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Why kids and teens may face far more anxiety these days

When it comes to treating anxiety in children and teens, Instagram, Twitter and Facebook are the bane of therapists’ work. “With (social media), it’s all about the self-image — who’s ‘liking’ them, who’s watching them, who clicked on their picture,” said Marco Grados, associate professor of psychiatry and clinical director of child and adolescent psychiatry at Johns Hopkins Hospital. “Everything can turn into something negative … [K]ids are exposed to that day after day, and it’s not good for them.” Anxiety, not depression, is the leading mental health issue among American youths, and clinicians and research both suggest it is rising.  READ MORE

Support Your Child’s Mental Health

Mental health is an important part of the overall health for children and adolescents as much as it is for adults. Learn how you can support your children, including how to spot warning signs for declining mental health and knowing when it is time to seek help from a health professional.

2 of 3 Parents Want Schools to Expand Health Education

From healthfinder.gov

Many parents want teachers to go beyond sex education and substance abuse issues in their health classes, a new poll finds.

Middle and high schools should teach kids how to cope with issues such as stress, depression, bullying and suicide, according to two out of three parents surveyed.

“These results suggest that the stigma of mental health issues may have relaxed among today’s parents, in favor of using a broad array of resources to help children and adolescents with these critical areas,” said Sarah Clark. She is co-director of the C.S. Mott Children’s Hospital National Poll on Children’s Health.

While two-thirds of those polled said health education programs should include topics such as stress and bullying, only one-third said their child’s school currently covers these topics.

Nearly seven out of 10 parents said basic first aid should also be taught, and 63 percent said their child should learn CPR, the survey results showed.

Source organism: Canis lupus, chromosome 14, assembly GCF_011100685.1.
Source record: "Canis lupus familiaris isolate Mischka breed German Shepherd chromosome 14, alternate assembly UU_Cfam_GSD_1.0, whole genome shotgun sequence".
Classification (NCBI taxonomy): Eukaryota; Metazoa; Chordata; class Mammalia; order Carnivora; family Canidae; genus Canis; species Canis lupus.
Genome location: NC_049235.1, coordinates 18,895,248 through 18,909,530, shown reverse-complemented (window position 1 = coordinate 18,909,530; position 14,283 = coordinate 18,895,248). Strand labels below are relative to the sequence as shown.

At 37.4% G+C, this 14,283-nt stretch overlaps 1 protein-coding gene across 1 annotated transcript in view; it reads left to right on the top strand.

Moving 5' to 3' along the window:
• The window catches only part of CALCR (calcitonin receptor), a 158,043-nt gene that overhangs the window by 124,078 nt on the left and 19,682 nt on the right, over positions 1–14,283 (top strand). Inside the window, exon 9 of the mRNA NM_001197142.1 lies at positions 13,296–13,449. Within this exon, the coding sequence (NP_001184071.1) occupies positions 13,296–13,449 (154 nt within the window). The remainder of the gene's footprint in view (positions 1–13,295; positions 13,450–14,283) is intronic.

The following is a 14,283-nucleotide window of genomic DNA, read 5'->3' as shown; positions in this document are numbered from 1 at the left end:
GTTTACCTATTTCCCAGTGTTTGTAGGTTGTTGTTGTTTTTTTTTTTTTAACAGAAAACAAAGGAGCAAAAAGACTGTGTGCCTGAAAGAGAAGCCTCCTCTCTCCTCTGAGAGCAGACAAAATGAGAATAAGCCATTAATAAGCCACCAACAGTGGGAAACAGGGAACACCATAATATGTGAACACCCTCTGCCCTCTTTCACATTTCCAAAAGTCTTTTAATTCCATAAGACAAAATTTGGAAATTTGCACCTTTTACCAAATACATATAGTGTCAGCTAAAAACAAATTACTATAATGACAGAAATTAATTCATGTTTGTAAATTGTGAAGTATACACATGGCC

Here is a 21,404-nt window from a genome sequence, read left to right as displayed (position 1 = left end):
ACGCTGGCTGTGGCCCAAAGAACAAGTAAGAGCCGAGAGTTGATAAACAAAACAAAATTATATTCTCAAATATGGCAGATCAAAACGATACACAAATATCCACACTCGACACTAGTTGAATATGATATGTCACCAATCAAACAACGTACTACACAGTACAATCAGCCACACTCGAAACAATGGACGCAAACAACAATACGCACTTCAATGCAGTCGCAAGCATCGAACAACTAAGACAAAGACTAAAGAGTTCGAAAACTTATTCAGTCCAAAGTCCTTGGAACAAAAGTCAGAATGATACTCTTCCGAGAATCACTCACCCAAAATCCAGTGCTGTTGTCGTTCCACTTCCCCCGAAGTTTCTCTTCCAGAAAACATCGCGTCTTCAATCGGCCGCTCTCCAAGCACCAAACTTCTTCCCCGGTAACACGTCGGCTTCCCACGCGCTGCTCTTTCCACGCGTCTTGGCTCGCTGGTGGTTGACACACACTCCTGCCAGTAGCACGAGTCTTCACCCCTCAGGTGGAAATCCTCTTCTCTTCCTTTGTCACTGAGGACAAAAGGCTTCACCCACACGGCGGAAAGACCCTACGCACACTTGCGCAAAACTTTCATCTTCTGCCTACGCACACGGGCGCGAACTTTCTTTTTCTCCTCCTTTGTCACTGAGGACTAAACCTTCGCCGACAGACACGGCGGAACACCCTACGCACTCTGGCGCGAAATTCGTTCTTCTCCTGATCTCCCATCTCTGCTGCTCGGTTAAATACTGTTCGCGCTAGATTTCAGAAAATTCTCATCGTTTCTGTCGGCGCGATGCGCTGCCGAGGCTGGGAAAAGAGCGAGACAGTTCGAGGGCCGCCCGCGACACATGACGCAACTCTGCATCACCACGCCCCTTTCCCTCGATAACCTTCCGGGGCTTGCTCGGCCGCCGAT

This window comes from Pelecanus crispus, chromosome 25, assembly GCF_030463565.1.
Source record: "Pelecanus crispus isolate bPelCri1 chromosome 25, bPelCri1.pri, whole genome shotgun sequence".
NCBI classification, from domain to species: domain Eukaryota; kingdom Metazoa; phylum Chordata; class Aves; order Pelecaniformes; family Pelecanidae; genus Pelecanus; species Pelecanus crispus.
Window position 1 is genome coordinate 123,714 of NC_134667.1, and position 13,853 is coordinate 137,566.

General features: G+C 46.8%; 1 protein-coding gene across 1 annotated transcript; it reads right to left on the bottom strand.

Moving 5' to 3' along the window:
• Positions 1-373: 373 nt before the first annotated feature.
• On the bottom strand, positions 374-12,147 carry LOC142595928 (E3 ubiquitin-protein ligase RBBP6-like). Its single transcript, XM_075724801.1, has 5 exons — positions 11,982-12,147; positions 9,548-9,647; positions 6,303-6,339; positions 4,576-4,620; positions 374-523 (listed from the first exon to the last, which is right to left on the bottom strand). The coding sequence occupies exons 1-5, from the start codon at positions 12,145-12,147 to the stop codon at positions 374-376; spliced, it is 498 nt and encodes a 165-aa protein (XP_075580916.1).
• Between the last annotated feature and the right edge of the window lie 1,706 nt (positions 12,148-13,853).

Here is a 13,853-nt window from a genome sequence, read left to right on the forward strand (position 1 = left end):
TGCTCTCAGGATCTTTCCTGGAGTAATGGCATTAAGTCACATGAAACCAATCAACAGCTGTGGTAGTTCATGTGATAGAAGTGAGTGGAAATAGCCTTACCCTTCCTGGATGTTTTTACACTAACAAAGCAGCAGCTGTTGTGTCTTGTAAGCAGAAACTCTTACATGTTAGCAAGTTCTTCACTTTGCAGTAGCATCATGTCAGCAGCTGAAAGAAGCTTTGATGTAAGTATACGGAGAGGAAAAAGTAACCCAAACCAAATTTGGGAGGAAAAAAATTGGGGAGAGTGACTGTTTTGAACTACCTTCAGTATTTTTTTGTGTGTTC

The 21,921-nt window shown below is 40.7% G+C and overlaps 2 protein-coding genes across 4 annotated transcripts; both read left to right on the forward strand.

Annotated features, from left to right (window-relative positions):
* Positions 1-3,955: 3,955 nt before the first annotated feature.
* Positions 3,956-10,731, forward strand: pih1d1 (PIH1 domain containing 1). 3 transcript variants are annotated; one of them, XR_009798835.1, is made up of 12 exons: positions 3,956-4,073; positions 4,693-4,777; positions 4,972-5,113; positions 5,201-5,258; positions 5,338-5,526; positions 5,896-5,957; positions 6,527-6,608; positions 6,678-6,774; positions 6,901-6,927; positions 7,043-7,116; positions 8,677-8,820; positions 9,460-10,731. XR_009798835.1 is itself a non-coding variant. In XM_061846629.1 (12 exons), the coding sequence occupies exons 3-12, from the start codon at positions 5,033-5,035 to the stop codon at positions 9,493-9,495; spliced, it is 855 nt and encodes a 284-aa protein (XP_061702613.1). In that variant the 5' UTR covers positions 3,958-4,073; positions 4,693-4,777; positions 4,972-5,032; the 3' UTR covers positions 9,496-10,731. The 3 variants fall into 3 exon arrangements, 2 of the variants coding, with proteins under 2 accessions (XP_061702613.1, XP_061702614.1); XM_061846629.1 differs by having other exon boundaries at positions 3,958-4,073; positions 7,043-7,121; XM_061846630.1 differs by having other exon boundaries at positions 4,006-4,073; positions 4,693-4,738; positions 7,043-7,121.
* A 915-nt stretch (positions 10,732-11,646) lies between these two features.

“Most parents today support traditional health education topics like pregnancy prevention, drug abuse and other risk behaviors that used to generate more debate in years past,” Clark said in a hospital news release.

“However, they clearly perceive a gap between what their children need and what they are receiving in the area of mental health education, as well as basic first aid and CPR,” she added.

Nearly 40 percent of parents said schools should teach children how to use the health care system. Only 10 percent said this topic is covered at their child’s school.

Pollsters cited several barriers to expanding health education. They include core academic requirements, student and parent choices for elective classes, and the cost of hiring more teachers. The researchers suggested schools recruit local health care professionals to provide CPR and first-aid training to students.

Meanwhile, two-thirds of parents polled said traditional health topics — such as sex education, pregnancy prevention, exercise, nutrition, and drug and alcohol abuse — were covered at their child’s school.

“Most parents believe schools are on the right track with what kids are learning in health education, but recognize that today’s youth face a growing set of issues impacting their health,” said Clark. “School leaders may consider ways to incorporate health topics in the classroom.”